Injury risk in relation to competition and training surfaces has been extensively evaluated in equine and human medicine (3, 39, 40). Relationships between surface type and risk of injury have been minimally evaluated in canine sports, with one study suggesting a correlation between track surface and injury in racing greyhounds (41). We had originally hypothesized that competing on a turf surface would have the lowest risk of injury. Surprisingly, and counter to our hypothesis, dogs that competed on rubber matting had a lower risk of injury. Rubber matting has fallen out of favor in many agility venues due to the thought that there is an increased risk of slipping on that particular surface. It is possible that handlers with faster dogs specifically choose to not compete in venues with rubber matting due to concern for injury, which would also support the correlation of speed with injury risk. There may be other factors involved with the dogs that are competing more frequently on rubber that potentially decreases their injury risk, confounding the correlation between rubber matting and injury risk. More studies are needed to prospectively evaluate speed and correlation with injury in agility dogs, as well as evaluate the effect that surface has on biomechanics, performance and injury risk.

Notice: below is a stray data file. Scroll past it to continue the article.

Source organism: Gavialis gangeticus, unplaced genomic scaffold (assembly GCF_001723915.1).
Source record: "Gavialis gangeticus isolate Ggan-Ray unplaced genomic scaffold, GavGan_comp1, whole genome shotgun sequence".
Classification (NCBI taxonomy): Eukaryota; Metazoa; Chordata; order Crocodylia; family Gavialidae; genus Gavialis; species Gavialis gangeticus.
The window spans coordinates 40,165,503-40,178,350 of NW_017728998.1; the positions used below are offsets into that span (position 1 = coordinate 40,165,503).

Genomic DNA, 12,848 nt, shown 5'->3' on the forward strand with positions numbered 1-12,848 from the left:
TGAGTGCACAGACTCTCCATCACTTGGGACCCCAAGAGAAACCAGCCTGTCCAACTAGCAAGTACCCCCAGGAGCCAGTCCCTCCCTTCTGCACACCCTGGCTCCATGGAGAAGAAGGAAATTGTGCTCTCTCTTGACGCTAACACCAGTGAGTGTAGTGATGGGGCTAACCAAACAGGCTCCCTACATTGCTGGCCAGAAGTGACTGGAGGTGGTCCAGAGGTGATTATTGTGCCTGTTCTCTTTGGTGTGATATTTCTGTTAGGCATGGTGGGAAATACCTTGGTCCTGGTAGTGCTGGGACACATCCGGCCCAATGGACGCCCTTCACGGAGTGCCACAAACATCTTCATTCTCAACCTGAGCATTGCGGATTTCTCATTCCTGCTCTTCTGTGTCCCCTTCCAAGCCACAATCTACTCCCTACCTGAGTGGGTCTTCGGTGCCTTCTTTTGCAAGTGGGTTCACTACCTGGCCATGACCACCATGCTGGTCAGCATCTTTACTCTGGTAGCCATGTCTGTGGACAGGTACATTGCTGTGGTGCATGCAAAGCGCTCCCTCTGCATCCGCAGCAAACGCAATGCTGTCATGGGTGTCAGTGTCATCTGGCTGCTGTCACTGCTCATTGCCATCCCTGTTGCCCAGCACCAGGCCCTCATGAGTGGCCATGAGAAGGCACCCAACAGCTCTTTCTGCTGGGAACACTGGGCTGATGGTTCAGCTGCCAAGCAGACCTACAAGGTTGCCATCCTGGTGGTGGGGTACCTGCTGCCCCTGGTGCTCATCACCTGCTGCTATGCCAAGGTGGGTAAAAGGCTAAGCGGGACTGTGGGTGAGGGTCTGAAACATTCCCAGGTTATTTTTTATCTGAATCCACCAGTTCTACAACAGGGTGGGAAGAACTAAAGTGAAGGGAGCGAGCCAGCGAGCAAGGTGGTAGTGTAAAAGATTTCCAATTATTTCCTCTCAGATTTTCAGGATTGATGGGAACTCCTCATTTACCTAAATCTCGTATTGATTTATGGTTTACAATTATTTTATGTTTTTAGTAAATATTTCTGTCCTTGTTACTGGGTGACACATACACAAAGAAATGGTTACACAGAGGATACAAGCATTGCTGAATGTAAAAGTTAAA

Limitations of this study include those associated with a cross-sectional, retrospective survey. These include potential self-selection bias which may result in the survey sample not being representative of the total agility dog population. Participant recall and handler-reported data may have also resulted in potential inaccuracies. Also, since this survey was in English but distributed world-wide, it is possible that there were inaccuracies due to variations in terminology and training methods between countries and geographical regions. Future studies should consider collaborating with agility organizations to obtain data from all competitors in order to address potential sampling error and self-selection bias.